Some have suggested there will be a surge in forum cases. This is unlikely. Although there are already a number of forum cases going through the courts with non-EU countries, it’s unlikely there will be masses more with EU countries. In any event there are at the moment many disputed habitual residence and domicile cases where parties are seeking to allege that although the other party may have issued first, there was in fact no jurisdiction at all. These will not be necessary if there is a discretionary forum choice.
As far as the UK recognising divorces pronounced abroad by civil courts in EU member states this is unlikely to be a problem. We are one of the most liberal regimes in our recognition of foreign divorces.
Concerning UK divorces to be recognised around the EU, about half of the EU member states are signatories to the 1970 Hague Divorce Recognition Convention. These countries will therefore automatically recognise UK divorces. It’s likely that in almost all cases the other EU countries will recognise divorces granted by UK civil courts. It’s difficult to understand why they may not, especially where they have automatically done so as a consequence of EU law. The obvious solution of course is for the EU to enter into the 1970 Hague Convention on behalf of the EU member states so there is automatic divorce recognition around Europe. It is to be hoped that they will do so but this is outside the UK control if the EU will not help in this recognition process.
On exit day the EU Maintenance Regulation will cease to exist if there is no deal. This has been an exceedingly complex piece of legislation with many controversial features. Its absence will not be missed.
One controversy has been the inability of the UK courts to deal with maintenance claims, defined by EU law as needs-based claims, if either party is relying on sole domicile. This has prevented many UK domiciliaries, who do not want divorce proceedings in a country abroad, from being able to access justice through the English courts. This will end on exit day. Government statutory instruments have set out the jurisdictional requirements for maintenance claims, similar to the pre-June 2011 position. This will be claims in divorce proceedings, Part III MFPA 1984, Sch 1 Children Act 1989 and similar.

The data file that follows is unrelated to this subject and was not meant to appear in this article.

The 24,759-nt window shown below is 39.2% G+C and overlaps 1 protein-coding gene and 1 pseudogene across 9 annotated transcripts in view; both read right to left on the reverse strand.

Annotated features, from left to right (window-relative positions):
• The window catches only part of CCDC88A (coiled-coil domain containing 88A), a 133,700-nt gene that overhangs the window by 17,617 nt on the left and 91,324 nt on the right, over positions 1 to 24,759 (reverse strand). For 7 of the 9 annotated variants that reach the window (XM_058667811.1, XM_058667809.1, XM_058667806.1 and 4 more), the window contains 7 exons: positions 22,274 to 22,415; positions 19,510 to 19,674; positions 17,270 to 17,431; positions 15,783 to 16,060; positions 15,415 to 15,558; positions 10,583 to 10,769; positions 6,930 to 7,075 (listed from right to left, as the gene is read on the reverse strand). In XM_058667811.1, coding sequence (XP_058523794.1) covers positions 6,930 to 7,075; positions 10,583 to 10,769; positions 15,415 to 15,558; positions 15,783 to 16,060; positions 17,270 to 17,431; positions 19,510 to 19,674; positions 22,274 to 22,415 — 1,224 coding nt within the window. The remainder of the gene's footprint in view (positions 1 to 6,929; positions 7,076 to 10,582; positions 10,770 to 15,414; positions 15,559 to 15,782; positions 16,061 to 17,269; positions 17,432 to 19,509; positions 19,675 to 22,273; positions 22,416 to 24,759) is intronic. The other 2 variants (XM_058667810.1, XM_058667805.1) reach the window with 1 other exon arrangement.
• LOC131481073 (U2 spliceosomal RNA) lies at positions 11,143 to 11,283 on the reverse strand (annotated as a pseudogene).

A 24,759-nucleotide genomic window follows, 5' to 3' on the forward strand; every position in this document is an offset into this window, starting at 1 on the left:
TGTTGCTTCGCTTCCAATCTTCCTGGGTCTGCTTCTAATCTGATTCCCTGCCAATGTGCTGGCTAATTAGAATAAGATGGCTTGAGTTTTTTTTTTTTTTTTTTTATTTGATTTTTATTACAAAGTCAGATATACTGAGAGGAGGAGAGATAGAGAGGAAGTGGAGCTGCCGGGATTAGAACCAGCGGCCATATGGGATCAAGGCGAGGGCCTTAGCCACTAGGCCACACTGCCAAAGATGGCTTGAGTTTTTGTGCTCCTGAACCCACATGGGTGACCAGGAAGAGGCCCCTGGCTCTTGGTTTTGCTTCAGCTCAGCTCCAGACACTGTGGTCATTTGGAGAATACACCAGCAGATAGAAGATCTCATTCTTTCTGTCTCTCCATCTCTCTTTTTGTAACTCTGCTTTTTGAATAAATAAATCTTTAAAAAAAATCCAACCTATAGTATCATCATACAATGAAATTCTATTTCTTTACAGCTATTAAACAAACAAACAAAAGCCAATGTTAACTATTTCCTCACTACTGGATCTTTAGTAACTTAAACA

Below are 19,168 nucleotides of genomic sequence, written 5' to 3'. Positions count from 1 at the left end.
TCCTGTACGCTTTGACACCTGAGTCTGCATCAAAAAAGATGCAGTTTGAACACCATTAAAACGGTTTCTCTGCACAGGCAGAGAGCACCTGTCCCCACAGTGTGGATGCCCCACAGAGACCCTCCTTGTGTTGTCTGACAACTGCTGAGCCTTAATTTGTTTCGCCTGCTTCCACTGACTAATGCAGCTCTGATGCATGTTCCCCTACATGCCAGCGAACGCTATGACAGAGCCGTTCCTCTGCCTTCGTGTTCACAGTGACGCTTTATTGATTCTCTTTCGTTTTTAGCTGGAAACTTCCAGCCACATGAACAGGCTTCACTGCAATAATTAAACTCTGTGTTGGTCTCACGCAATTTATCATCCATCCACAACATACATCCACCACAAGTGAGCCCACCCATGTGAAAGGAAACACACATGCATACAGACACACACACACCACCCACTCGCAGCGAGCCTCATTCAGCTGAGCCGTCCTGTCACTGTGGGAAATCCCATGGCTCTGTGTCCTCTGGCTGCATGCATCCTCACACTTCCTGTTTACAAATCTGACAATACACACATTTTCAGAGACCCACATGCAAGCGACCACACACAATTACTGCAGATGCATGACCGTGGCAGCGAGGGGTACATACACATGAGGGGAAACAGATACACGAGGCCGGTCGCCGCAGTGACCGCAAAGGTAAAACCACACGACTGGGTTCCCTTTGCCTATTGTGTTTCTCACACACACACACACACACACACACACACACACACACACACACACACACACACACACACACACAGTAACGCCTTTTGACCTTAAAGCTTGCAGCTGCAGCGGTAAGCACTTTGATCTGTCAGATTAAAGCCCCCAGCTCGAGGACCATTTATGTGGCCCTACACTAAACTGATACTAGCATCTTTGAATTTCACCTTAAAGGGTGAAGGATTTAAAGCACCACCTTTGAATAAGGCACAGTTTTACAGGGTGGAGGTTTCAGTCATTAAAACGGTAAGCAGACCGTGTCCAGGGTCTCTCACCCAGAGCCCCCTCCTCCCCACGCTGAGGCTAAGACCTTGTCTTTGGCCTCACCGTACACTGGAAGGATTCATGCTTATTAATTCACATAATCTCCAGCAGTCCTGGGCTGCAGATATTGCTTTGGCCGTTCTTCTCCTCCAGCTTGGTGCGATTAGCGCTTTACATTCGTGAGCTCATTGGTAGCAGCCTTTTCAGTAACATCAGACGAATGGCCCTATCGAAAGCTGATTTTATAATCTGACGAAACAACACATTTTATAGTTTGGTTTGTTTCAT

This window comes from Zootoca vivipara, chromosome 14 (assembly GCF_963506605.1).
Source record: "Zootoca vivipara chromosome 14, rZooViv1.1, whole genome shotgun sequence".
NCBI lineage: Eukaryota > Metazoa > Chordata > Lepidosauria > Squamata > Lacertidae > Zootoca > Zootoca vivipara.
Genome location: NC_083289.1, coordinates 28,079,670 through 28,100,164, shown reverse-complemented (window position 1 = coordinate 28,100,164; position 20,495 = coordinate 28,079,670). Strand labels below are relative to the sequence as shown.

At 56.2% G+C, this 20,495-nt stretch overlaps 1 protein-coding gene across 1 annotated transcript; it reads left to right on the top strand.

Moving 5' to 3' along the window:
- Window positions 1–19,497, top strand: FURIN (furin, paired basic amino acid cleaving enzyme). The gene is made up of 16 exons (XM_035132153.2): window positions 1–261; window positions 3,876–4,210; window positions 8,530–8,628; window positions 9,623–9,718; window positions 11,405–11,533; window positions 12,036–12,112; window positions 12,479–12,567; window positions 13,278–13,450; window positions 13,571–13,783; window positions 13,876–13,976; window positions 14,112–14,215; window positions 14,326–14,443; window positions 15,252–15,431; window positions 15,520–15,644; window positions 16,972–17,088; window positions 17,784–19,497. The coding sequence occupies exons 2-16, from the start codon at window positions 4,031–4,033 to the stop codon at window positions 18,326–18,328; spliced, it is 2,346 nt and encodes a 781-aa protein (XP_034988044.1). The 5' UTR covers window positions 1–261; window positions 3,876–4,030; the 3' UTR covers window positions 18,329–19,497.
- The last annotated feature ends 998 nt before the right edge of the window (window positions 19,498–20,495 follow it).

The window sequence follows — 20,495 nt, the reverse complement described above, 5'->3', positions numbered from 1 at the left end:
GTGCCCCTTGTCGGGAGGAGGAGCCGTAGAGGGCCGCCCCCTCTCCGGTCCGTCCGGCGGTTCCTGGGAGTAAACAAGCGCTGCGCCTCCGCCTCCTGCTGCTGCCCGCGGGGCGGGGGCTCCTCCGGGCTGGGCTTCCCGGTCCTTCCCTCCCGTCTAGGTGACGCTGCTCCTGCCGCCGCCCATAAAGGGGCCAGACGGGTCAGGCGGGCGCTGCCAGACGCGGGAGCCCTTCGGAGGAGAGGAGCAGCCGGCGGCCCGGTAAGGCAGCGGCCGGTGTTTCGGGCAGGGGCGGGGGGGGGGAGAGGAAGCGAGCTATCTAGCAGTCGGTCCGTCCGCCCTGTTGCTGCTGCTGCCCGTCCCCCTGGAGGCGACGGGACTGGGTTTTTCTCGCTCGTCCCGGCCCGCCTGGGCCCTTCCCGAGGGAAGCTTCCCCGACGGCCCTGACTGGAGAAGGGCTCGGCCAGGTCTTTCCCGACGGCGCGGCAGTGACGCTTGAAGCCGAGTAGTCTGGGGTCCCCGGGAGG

In place of the EU law will be the 2007 Hague Maintenance Convention. The UK government has entered into this in its own right on the basis of no deal so that it comes into force on 1 April 2019, the first working day after exit day. The EU is also a signatory as is countries such as the USA, Canada and others. The UK government has described it as an effective alternative to the EU law. Unlike EU laws, it doesn’t impose jurisdictional rules and these are set by national law as the UK government has done.
It would be beneficial if the UK government were to introduce one small part of the EU family law namely the forum of necessity found in the EU Maintenance Regulation. This is relied on for the making of pension sharing orders after foreign orders or agreements abroad. It’s a small piece of legislation which we trust the government will introduce in the next two months.
Just as with divorce, present EU law on needs-based claims favours the race to issue. This has had many unfair consequences. It will end on exit day if there is no deal. It will be replaced by the closest connection forum test which is much fairer and better understood.
Recognition and enforcement of maintenance orders
This will proceed under the 2007 Hague Maintenance Convention if there is no deal. This legislation has been in place in the UK for several years and has operated to enforce UK maintenance orders abroad and foreign orders to be enforced in the UK. It is similar in a number of ways to the EU law although more collaboratively introduced. All EU member states are signatories
Jurisdiction, forum, recognition and enforcement of other financial orders
These are presently unaffected by EU laws and therefore will not change on exit day.